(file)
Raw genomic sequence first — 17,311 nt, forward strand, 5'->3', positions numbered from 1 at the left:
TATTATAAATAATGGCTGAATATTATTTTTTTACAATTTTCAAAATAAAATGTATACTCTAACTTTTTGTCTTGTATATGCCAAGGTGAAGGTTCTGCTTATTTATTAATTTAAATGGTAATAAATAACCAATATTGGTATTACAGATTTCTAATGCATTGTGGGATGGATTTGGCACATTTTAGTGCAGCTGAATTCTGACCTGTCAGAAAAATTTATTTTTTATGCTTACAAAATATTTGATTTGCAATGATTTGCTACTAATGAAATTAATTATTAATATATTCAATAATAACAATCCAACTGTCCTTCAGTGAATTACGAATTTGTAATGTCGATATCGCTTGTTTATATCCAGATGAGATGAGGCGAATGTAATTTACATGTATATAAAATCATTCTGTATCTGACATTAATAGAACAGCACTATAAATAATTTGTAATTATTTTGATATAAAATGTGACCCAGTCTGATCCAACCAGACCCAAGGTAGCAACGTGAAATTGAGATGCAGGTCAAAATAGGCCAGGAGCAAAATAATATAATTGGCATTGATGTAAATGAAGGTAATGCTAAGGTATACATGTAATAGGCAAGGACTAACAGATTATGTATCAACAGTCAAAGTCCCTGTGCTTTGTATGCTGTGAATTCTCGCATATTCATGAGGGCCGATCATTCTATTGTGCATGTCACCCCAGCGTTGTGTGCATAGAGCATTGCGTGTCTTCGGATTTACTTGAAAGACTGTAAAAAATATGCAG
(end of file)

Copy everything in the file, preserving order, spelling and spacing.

Raw genomic sequence first — 17,311 nt, forward strand, 5'->3', positions numbered from 1 at the left:
TATTATAAATAATGGCTGAATATTATTTTTTTACAATTTTCAAAATAAAATGTATACTCTAACTTTTTGTCTTGTATATGCCAAGGTGAAGGTTCTGCTTATTTATTAATTTAAATGGTAATAAATAACCAATATTGGTATTACAGATTTCTAATGCATTGTGGGATGGATTTGGCACATTTTAGTGCAGCTGAATTCTGACCTGTCAGAAAAATTTATTTTTTATGCTTACAAAATATTTGATTTGCAATGATTTGCTACTAATGAAATTAATTATTAATATATTCAATAATAACAATCCAACTGTCCTTCAGTGAATTACGAATTTGTAATGTCGATATCGCTTGTTTATATCCAGATGAGATGAGGCGAATGTAATTTACATGTATATAAAATCATTCTGTATCTGACATTAATAGAACAGCACTATAAATAATTTGTAATTATTTTGATATAAAATGTGACCCAGTCTGATCCAACCAGACCCAAGGTAGCAACGTGAAATTGAGATGCAGGTCAAAATAGGCCAGGAGCAAAATAATATAATTGGCATTGATGTAAATGAAGGTAATGCTAAGGTATACATGTAATAGGCAAGGACTAACAGATTATGTATCAACAGTCAAAGTCCCTGTGCTTTGTATGCTGTGAATTCTCGCATATTCATGAGGGCCGATCATTCTATTGTGCATGTCACCCCAGCGTTGTGTGCATAGAGCATTGCGTGTCTTCGGATTTACTTGAAAGACTGTAAAAAATATGCAG